Blog Archives

Does enjoyment go down as achievement goes up? Findings from TIMSS on how pupil attitudes to maths and science have changed over 20 years

Toby Greany.  When the report on the 2015 International Trends in Maths and Science Study (TIMSS) was launched late last year, the media’s focus was on how England had performed relative to other countries in the tests. The headline result

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Posted in International comparisons, Teaching, learning, curriculum & assessment

Pupil disruption in the classroom: what is the real picture?

Andrew Jenkins.  A favourable classroom climate – essentially one in which there is a well-ordered and calm environment – is likely to be conducive to learning and therefore important for pupil progress. Conversely, disruption in the classroom will hamper student

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Posted in International comparisons, Teachers, Teaching, learning, curriculum & assessment

Priorities for a new government: advice from our academics part 2

The IOE blog has asked colleagues from across the Institute what’s at the top of their wish list. We are publishing their replies during the run-up to the election. Primary Education The new government should take a new approach to primary education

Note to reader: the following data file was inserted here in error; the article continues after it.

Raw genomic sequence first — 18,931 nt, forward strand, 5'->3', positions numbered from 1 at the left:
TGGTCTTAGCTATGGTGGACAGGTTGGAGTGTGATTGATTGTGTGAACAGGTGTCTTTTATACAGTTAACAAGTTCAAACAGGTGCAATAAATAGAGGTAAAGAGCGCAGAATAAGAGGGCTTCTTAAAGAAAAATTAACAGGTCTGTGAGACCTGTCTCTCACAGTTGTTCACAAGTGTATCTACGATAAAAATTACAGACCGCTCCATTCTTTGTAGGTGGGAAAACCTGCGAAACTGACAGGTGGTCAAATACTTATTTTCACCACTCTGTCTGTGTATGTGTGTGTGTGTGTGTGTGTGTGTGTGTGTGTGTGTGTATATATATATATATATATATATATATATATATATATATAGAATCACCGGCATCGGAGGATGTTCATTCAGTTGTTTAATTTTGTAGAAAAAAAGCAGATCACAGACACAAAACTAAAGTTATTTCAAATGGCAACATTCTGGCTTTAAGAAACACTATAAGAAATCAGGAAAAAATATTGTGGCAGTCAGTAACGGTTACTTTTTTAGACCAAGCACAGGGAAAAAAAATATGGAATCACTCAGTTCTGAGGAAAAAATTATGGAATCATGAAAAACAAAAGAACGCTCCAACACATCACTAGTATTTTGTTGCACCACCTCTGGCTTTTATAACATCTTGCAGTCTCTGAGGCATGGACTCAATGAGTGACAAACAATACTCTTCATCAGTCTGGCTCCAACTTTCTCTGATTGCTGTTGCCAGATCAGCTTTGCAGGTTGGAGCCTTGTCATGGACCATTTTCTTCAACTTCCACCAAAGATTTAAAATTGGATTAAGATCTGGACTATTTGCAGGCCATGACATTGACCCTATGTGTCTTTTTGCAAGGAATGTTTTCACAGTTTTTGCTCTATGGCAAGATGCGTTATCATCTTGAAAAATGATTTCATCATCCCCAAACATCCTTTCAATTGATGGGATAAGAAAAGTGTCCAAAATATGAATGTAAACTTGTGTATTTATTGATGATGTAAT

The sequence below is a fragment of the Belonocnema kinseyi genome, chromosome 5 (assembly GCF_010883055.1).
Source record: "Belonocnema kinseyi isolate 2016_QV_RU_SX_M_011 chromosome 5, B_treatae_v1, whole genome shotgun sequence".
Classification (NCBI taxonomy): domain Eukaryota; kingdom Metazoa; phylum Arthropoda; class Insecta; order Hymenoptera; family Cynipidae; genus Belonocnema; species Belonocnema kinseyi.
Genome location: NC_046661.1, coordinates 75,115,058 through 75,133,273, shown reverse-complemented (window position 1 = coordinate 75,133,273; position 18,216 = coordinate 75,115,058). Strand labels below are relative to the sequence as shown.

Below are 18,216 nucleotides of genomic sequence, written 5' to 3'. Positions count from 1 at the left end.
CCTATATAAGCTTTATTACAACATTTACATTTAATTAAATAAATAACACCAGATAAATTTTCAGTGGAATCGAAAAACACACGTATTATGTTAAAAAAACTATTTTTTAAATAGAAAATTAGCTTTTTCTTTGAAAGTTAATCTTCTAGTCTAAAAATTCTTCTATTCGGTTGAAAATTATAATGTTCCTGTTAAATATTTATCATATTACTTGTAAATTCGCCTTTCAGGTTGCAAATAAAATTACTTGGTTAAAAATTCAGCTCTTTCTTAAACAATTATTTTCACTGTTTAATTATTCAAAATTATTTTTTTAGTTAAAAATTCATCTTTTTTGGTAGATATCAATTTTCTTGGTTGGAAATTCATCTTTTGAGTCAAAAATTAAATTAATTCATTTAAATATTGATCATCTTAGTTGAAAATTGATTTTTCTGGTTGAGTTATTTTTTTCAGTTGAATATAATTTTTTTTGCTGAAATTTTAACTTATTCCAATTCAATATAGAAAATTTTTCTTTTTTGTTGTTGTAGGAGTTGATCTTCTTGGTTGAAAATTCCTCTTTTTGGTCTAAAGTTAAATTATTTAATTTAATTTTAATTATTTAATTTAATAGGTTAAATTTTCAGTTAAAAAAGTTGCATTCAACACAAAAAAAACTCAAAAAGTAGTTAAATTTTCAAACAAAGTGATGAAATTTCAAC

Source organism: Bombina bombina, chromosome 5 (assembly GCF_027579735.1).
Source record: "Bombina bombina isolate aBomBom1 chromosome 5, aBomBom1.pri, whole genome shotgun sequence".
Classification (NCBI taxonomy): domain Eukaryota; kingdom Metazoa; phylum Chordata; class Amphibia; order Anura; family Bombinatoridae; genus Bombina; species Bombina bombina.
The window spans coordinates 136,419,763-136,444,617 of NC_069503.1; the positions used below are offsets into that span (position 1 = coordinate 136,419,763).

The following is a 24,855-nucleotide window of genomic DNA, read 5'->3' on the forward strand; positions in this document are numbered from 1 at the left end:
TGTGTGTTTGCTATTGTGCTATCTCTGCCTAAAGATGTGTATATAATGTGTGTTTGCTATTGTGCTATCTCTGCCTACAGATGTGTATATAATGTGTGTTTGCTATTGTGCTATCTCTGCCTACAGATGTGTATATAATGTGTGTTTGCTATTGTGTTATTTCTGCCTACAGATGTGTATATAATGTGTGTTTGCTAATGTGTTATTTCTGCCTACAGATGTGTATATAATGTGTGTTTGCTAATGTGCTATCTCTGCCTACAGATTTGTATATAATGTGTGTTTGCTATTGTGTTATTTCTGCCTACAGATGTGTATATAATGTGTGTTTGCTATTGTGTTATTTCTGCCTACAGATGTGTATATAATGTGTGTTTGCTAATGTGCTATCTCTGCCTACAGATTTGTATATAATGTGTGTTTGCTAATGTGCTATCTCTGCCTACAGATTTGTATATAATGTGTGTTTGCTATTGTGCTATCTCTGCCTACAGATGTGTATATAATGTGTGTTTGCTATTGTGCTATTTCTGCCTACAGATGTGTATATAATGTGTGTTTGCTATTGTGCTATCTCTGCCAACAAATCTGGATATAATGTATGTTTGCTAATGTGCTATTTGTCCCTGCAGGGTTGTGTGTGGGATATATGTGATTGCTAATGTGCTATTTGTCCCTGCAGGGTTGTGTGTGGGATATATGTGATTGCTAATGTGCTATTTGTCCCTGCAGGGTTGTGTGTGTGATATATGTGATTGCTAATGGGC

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Posted in Education policy, Evidence-based policy, Further higher and lifelong education, Language and literacy, Teaching, learning, curriculum & assessment

The assessment system is unsustainable: how can we make it better?

Gemma Moss.  The Government’s new consultation on primary assessment in England is to be welcomed. The key question is: will it go far enough? The answer to that in large part depends upon how parents, teachers and academics react. What’s

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Posted in Childhood & early education, Education policy, Evidence-based policy, Teaching, learning, curriculum & assessment

Just what is ‘evidence-based’ teaching? Or ‘research-informed’ teaching? Or ‘inquiry-led’ teaching?

Lesley Saunders.  ‘It is by virtue of being an artist that the teacher is a researcher’ (Lawrence Stenhouse): deepening the connections between research and teaching I’ve long campaigned for teaching to be a research-engaged profession, on the grounds that, as

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Posted in Research matters, Teaching, learning, curriculum & assessment
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